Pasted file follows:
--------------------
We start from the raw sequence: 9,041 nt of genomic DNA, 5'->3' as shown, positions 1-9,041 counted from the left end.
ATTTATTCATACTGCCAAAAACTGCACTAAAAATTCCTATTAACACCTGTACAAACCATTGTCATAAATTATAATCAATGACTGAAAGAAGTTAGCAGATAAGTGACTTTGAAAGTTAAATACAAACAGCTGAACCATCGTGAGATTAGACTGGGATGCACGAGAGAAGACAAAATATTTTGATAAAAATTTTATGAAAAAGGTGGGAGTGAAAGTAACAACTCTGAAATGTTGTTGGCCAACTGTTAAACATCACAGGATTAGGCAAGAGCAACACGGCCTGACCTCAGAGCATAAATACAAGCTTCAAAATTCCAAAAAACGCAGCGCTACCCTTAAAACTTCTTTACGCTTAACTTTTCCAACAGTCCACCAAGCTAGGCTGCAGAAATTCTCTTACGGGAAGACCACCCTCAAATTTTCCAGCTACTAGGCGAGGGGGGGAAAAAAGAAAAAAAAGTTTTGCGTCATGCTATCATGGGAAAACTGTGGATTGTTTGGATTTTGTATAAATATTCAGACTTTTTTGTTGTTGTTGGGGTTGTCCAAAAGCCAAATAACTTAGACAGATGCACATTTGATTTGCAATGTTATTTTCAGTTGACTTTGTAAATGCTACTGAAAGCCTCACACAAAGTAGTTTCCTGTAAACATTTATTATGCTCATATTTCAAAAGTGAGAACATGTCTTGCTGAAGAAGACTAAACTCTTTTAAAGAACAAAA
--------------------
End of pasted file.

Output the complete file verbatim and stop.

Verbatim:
We start from the raw sequence: 9,041 nt of genomic DNA, 5'->3' as shown, positions 1-9,041 counted from the left end.
ATTTATTCATACTGCCAAAAACTGCACTAAAAATTCCTATTAACACCTGTACAAACCATTGTCATAAATTATAATCAATGACTGAAAGAAGTTAGCAGATAAGTGACTTTGAAAGTTAAATACAAACAGCTGAACCATCGTGAGATTAGACTGGGATGCACGAGAGAAGACAAAATATTTTGATAAAAATTTTATGAAAAAGGTGGGAGTGAAAGTAACAACTCTGAAATGTTGTTGGCCAACTGTTAAACATCACAGGATTAGGCAAGAGCAACACGGCCTGACCTCAGAGCATAAATACAAGCTTCAAAATTCCAAAAAACGCAGCGCTACCCTTAAAACTTCTTTACGCTTAACTTTTCCAACAGTCCACCAAGCTAGGCTGCAGAAATTCTCTTACGGGAAGACCACCCTCAAATTTTCCAGCTACTAGGCGAGGGGGGGAAAAAAGAAAAAAAAGTTTTGCGTCATGCTATCATGGGAAAACTGTGGATTGTTTGGATTTTGTATAAATATTCAGACTTTTTTGTTGTTGTTGGGGTTGTCCAAAAGCCAAATAACTTAGACAGATGCACATTTGATTTGCAATGTTATTTTCAGTTGACTTTGTAAATGCTACTGAAAGCCTCACACAAAGTAGTTTCCTGTAAACATTTATTATGCTCATATTTCAAAAGTGAGAACATGTCTTGCTGAAGAAGACTAAACTCTTTTAAAGAACAAAA